Allowed voices

We are Lydia and Louis, and we have been asked by Vision to inject a little visual culture into the York-blogosphere. As the leaders of The Norman Rea Gallery we hope that we can offer some authority on such things, perhaps introduce you to something new, possibly give you a new way of looking at something you already know. At the very least we’d like to get you thinking a bit more about art. So let us begin…

Today we visited the Ron Cooke Hub’s latest project, Allowed Voices, curated by the folk from the New School House Gallery, marking the annual Holocaust Memorial Day. The exhibition opens out the events of the Holocaust in a pan-European perspective, with Portraits for Posterity of ordinary people, each of whom experienced the devastation of genocide in individually harrowing circumstances. While undoubtedly sobering, the exhibition is markedly hopeful as its extensive captioning relates the story of each of the subjects’ personal recovery.

These are powerful photographs! This exhibition combines both emotional narratives and conscientious curating to create an emotional photographic journey for any individual who is interested in photography as a medium. The photographs appear to have been manipulated in order to focus on particular facial features giving piercing clarity alongside soft tones on a plain black background – a flourish of technical prowess from Matt Writtle, the photographer.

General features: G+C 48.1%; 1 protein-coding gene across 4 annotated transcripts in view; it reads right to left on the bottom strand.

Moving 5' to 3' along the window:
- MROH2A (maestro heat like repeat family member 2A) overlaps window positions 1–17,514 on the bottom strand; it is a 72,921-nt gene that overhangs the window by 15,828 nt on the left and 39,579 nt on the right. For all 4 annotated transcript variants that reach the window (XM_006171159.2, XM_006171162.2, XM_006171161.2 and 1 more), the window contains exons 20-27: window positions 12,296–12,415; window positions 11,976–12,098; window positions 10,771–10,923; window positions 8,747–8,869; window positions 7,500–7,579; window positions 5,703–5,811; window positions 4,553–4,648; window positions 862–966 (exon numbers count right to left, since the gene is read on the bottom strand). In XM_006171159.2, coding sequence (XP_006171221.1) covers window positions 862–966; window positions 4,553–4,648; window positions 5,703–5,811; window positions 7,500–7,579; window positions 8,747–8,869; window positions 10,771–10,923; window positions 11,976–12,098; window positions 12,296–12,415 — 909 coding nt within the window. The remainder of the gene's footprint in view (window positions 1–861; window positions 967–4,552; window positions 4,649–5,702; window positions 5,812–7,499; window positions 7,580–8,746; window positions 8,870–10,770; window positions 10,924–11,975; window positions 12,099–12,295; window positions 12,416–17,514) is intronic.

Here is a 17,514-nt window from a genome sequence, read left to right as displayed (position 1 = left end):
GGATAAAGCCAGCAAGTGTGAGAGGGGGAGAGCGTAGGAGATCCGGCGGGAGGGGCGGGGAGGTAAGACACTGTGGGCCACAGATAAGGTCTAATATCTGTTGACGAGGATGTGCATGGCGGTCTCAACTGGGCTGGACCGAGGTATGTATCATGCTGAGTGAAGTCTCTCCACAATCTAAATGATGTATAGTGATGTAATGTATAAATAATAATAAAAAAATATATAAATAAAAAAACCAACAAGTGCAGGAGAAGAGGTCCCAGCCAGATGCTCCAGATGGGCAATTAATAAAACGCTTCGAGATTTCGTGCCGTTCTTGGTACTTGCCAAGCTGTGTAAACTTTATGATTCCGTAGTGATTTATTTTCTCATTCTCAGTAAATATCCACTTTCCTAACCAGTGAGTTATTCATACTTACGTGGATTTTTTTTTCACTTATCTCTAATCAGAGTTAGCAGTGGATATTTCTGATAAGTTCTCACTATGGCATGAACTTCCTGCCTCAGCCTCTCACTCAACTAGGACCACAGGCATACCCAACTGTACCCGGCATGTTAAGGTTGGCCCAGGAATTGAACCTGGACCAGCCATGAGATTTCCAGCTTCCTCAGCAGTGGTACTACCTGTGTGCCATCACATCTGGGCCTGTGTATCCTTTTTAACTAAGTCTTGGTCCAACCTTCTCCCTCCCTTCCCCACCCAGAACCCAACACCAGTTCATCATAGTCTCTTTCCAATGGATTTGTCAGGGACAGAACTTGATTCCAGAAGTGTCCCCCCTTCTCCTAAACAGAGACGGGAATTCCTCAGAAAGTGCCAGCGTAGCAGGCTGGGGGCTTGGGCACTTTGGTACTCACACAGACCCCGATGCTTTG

As of Monday (January 30th) this wall of wizened faces is to be complimented by the installation of a project entitled Speak Up. Speak Out, which encouraged local secondary school pupils to think about themes of genocide and cultural eradication. Again, at the risk of seeming glib, it’s soundly provocative stuff, but is buoyed up by little sparks of youthful ingenuity – for example, in managing to thoughtfully align the Holocaust and campaigns to protect endangered species of elephant, or in the form of the central installation, a pile of discarded shoes.

The combination of the two artistic projects in one space might feel a little chaotic, but the Ron Cooke Hub seems to handle it remarkably well.

Allowed Voices will be at The Ron Cooke Hub until Feb. 5 so go and check it out, we enjoyed it immensely.